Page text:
An Apologetics of Christian Fraternity
My brother in Christ and brother under Christ Casey Zumwalt, BYX -- Mississippi State Omicron '05, brought a very interesting blog to my attention tonight. After reading it, I couldn't help but respond.
I thought it might be beneficial to post its contents here.
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As a past president of Nu Chapter of Beta Upsilon Chi at Vanderbilt University, I feel like I can answer the concerns your raise.
We should have a group of guys that hang out together, have meetings together, worship God together, and love each other with a Christian love. That sounds like a great idea. So do Bible studies, which are basically the same thing, without the added cost of dues.
First of all, BYX is not just a Bible study. As you (sarcastically) point out, we have dues, and our membership is closed. BYX is a Christian, social fraternity -- we host tailgates, parties, semi-formals, and swaps. I haven't heard of too many BCMs or RUFs hosting swaps with Tri-Delt (though I suppose that could happen, I imagine it would be awkward for the women of those organizations).
Any IFC fraternity has parties, which Beta Upsilon Chi (BYX) also says they will do. So that’s not different.
BYX is very different: in Beta Upsilon Chi, all brothers and pledges are required to attend a weekly accountability group called a Cell Group. These groups are designed to keep the brothers and pledges strong in their Christian faith and grow them into leaders. Being in BYX means that you're in a Cell Group. We require it of all our members.
I don't know of any IFC fraternities that require all of their pledges and members to be in a Christian Bible study. Maybe in Starkville, but certainly not in Nashville.
What about alcohol? According to some people I’ve talked to, BYX plans on allowing alcohol. "Jesus turned water to wine," [is] a common response from Christians who favor drinking to those who are against it. I honestly have no response to that.
These remarks really demonstrate an ignorance about Beta Upsilon Chi that I feel like the author should have addressed before opining on the subject.
All BYX brothers and pledges are required to adhere, under penalty of suspension or expulsion, to our Code of Conduct. That Code addresses alcohol:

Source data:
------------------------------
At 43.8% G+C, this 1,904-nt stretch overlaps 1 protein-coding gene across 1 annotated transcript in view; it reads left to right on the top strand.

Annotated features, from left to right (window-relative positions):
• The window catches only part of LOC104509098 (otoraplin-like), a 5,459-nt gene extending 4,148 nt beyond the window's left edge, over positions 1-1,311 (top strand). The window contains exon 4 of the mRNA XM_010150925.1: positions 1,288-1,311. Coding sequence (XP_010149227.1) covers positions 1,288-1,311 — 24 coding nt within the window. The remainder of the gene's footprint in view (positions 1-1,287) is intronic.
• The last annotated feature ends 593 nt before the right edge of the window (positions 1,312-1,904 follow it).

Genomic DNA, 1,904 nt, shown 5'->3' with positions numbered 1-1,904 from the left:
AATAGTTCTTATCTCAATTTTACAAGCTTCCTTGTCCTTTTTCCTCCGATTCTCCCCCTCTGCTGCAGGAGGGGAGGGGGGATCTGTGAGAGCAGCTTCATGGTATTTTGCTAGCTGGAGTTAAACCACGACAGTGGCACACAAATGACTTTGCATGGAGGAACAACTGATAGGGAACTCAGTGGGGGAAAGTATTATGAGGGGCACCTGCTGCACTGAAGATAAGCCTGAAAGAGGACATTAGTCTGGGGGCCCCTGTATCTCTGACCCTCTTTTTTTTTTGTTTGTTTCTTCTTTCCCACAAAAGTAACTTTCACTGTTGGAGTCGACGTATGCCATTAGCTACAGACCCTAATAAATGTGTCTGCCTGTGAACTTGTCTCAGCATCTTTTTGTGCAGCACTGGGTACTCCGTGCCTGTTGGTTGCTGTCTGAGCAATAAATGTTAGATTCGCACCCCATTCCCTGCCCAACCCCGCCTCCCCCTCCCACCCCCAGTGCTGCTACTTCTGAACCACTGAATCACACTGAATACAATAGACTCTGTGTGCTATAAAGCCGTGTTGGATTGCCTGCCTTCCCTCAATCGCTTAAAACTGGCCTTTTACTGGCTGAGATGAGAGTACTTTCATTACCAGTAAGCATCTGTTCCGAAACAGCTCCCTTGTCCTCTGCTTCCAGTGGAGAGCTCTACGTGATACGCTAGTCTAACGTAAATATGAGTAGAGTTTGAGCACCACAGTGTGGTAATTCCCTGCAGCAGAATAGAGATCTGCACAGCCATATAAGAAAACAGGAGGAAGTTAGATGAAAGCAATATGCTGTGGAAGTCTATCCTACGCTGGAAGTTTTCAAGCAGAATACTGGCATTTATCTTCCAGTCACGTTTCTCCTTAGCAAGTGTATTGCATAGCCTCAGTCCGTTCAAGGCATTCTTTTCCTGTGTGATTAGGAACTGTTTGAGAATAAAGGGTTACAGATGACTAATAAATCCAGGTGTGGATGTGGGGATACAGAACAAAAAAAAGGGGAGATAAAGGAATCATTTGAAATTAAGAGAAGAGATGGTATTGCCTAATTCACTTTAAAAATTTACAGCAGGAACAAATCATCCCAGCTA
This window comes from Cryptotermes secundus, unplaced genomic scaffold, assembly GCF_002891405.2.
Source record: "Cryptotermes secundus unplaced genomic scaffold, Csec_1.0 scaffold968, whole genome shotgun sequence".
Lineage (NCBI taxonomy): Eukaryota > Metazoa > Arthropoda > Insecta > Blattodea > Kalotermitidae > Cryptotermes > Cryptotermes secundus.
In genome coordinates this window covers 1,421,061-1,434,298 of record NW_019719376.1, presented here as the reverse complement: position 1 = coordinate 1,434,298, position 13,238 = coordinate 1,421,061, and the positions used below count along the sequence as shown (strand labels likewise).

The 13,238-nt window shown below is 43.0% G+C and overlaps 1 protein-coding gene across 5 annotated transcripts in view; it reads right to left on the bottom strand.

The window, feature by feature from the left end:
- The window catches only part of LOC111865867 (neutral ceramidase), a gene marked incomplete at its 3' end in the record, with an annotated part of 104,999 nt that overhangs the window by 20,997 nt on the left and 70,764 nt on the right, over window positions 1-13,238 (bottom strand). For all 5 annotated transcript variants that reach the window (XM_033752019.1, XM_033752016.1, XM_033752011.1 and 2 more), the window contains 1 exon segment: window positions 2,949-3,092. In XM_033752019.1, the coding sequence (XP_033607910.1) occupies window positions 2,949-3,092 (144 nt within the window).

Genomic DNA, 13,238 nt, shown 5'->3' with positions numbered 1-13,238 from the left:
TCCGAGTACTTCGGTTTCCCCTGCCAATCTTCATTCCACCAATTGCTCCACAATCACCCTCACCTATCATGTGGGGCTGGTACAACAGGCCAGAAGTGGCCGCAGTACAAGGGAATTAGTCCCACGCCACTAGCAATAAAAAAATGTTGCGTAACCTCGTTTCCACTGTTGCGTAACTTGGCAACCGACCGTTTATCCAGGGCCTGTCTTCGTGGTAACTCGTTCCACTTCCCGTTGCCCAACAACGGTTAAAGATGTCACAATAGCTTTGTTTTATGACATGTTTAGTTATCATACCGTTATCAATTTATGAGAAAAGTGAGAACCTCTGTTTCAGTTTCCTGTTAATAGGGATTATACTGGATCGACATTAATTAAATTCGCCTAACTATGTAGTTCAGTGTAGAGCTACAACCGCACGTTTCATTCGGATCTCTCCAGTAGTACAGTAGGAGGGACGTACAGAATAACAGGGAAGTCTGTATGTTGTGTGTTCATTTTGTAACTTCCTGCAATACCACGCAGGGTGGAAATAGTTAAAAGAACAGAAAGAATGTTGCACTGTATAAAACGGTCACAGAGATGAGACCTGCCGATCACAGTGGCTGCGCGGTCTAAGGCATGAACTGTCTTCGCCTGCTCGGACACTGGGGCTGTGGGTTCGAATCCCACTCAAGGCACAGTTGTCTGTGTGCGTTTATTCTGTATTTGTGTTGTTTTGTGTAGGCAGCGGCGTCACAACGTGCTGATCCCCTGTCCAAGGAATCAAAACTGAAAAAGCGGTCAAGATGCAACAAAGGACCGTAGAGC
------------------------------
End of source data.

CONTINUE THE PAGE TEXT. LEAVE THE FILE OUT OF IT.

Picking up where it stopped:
(1) If you are under the legal drinking age in your State, you may not consume alcohol. Period. At school, at a fraternity function, at dinner, at home, over the summer: no how, no way, no where.
(2) If you are at or above the legal drinking age in your State, you may consume alcohol, but you are prohibited from drunkenness; you are prohibited from drinking at all Fraternity events; and you are prohibited from drinking while wearing Fraternity paraphernalia.
(3) If you are a pledge of our Fraternity, you may not consume alcohol. Period.
(4) If you are an elected or appointed officer of the Fraternity, you are prohibited from drinking alcohol during your term of office.
Caleb, I turned 21 in February 2004 while I was president of Nu Chapter. I did not drink until January 1, 2005, when my term of office expired.
As for your theological comments on alcohol, I must take off my BYX alumnus hat and put on my Christian hat (which I never really take off): drinking is not a sin. Period. If you believe otherwise, I'll gladly agree if you can show me Scripture that says, "Thou shalt not consume alcohol."
The Bible says that it is sinful to be drunk; the Bible talks about fools are often drunkards. But the Bible never, ever says that drinking is a sin.
This is a taboo from recent Christian history (recent = the past one hundred fifty years).
I'll tell you what the Bible does say: Jesus, as you pointed out, did turn water into wine so that He, his friends, and his mother could drink it. The cup at the last supper held wine, not grape juice. For more than two thousand years, faithful Christians gather every week to share a cup of wine.
Drinking alcohol can be a sin: if you abuse it, and become drunk, you are sinning. If you are under the legal age for consuming alcohol in your State, then you are breaking the law, which God has allowed to be passed: this is a sin (in as far as human law corresponds to God's law, it is sinful to break human law).
But BYX says they will encourage responsible consumption. Wow, so does every IFC fraternity.